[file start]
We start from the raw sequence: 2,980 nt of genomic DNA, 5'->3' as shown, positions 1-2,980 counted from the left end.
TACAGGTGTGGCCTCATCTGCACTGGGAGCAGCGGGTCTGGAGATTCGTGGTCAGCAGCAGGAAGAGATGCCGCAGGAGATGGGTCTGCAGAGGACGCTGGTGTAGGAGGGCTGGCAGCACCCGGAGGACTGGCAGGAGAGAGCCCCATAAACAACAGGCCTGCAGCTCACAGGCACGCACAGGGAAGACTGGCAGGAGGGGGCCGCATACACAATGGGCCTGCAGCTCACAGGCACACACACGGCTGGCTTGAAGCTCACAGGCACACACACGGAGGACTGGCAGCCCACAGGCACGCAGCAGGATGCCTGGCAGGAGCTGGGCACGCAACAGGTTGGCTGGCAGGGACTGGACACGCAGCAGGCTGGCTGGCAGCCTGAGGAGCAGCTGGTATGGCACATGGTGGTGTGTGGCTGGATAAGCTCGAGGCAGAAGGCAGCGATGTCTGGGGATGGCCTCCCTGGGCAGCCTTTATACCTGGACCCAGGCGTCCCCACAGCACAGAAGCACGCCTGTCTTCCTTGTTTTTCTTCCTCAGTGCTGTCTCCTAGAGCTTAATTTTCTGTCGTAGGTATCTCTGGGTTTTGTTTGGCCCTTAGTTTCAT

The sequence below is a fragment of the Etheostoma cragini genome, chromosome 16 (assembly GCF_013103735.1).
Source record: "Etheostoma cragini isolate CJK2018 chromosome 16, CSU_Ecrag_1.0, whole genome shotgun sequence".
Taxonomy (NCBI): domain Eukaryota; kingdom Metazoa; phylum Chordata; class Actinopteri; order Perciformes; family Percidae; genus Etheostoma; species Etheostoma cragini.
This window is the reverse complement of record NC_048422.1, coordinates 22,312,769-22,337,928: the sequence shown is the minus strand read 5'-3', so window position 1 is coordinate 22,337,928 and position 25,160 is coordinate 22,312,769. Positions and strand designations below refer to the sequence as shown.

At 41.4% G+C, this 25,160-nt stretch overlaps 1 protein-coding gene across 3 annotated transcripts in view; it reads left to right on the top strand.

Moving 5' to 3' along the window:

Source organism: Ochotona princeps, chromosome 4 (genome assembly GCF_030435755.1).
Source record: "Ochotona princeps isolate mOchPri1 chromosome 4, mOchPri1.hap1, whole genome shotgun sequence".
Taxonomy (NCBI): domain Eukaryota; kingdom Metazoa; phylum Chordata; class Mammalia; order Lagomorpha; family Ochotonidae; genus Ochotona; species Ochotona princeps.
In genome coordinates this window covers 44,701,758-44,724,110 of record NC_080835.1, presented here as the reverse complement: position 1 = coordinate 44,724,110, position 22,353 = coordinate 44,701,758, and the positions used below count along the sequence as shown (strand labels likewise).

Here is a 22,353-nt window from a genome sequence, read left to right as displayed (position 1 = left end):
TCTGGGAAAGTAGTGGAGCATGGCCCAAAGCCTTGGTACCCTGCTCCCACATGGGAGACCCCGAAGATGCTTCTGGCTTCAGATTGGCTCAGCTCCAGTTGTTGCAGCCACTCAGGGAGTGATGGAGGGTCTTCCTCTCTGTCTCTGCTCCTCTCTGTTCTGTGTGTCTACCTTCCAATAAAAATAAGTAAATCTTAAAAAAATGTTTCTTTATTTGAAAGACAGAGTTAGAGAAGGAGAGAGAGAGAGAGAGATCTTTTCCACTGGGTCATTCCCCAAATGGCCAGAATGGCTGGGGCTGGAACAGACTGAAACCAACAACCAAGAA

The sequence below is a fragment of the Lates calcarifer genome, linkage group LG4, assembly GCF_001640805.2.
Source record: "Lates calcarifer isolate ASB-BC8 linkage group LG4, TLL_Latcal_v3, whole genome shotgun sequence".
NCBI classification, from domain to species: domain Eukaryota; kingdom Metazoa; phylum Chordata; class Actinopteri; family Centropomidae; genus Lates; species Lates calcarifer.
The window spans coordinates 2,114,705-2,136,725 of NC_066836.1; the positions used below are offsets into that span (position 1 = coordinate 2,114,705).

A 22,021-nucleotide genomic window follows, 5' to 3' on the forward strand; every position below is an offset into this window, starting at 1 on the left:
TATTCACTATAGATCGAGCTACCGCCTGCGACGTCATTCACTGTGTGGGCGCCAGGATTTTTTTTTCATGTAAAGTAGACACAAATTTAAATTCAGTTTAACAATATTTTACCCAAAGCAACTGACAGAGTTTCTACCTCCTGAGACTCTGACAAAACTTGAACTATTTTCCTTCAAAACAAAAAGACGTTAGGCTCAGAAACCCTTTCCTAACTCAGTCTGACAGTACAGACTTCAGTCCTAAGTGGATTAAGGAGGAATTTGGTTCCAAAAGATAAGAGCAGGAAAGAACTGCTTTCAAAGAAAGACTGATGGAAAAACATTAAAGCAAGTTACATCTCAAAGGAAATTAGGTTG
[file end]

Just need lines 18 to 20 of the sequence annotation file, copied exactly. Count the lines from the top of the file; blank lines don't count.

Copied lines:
The window spans coordinates 2,114,705-2,136,725 of NC_066836.1; the positions used below are offsets into that span (position 1 = coordinate 2,114,705).

A 22,021-nucleotide genomic window follows, 5' to 3' on the forward strand; every position below is an offset into this window, starting at 1 on the left:
TATTCACTATAGATCGAGCTACCGCCTGCGACGTCATTCACTGTGTGGGCGCCAGGATTTTTTTTTCATGTAAAGTAGACACAAATTTAAATTCAGTTTAACAATATTTTACCCAAAGCAACTGACAGAGTTTCTACCTCCTGAGACTCTGACAAAACTTGAACTATTTTCCTTCAAAACAAAAAGACGTTAGGCTCAGAAACCCTTTCCTAACTCAGTCTGACAGTACAGACTTCAGTCCTAAGTGGATTAAGGAGGAATTTGGTTCCAAAAGATAAGAGCAGGAAAGAACTGCTTTCAAAGAAAGACTGATGGAAAAACATTAAAGCAAGTTACATCTCAAAGGAAATTAGGTTG